If I count it right I have six new flings and another eight received updates, I can’t remember the last time we had so much activity on the flings front. The new flings include one of the most anticipated VMware products for the last years: ESXi on Arm!

New Releases

Sample Data Platform on VMware Cloud Foundation with VMware Tanzu for Kubernetes Provisioning

vSphere Pod Autoscaler

Workspace ONE Discovery

ESXi Arm Edition

Horizon Peripherals Intelligence

Storage Performance Tester

Updating Flings

vRealize Build Tools

VMCA Certificate Generator

USB Network Native Driver for ESXi

Demo Appliance for Tanzu Kubernetes Grid

Workspace ONE App Analyzer for macOS

App Volumes Migration Utility

True SSO Diagnostic Utility

HCIBench

New Releases

Sample Data Platform on VMware Cloud Foundation with VMware Tanzu for Kubernetes Provisioning

With this Fling, you will leverage your VMware Cloud Foundation 4.0 deployment and stand a sample data platform on a Tanzu Kubernetes Grid guest cluster in less than 20-minutes comprising of Kafka, Spark, Solr, and ELK.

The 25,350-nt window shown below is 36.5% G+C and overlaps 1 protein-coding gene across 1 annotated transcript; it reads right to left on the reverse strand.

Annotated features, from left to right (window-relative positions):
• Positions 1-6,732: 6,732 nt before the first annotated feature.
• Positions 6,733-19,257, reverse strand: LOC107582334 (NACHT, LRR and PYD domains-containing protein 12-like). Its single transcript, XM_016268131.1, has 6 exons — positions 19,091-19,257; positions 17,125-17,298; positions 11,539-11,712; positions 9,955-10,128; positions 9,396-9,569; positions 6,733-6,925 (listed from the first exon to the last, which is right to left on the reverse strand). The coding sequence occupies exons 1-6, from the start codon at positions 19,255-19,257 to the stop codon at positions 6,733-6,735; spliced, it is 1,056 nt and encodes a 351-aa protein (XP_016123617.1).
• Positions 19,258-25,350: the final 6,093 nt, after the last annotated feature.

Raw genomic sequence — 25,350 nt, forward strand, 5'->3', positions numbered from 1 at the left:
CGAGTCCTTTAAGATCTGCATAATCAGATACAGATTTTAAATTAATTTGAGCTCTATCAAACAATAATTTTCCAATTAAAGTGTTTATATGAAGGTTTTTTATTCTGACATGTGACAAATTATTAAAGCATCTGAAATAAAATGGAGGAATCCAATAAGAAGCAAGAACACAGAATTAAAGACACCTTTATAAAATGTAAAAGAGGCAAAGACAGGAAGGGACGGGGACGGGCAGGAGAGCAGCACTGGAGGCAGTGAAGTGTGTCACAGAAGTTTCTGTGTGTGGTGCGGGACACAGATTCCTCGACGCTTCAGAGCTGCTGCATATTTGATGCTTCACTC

Additionally, this Fling comes with a market data sample application (using real market data from dxFeed) that shows how all these data platform components work together.

vSphere Pod Autoscaler

This Fling is useful for vSphere PodVM users who want to perform auto-scaling on vSphere PodVMs based on memory utilization.

This python script is intended to implement the Horizontal Pod Autoscaler algorithm for podVM for the vSphere 7.0 with Kubernetes. The implementation follows the algorithm from the official Kubernetes documents: https://kubernetes.io/docs/tasks/run-application/horizontal-pod-autoscale/

This script will automatically scale the number of PodVMs in the environment. The script will perform the following actions:

  1. The script will retrieve the memory utilization of PodVMs in the environment
  2. The script will then allow users to provide the memory threshold for PodVMs
  3. The script will then calculate the desired number of replicas based on the memory threshold and utilization
  4. The script will automatically scale the PodVMs to the desired number of replicas calculated in step #3

Workspace ONE Discovery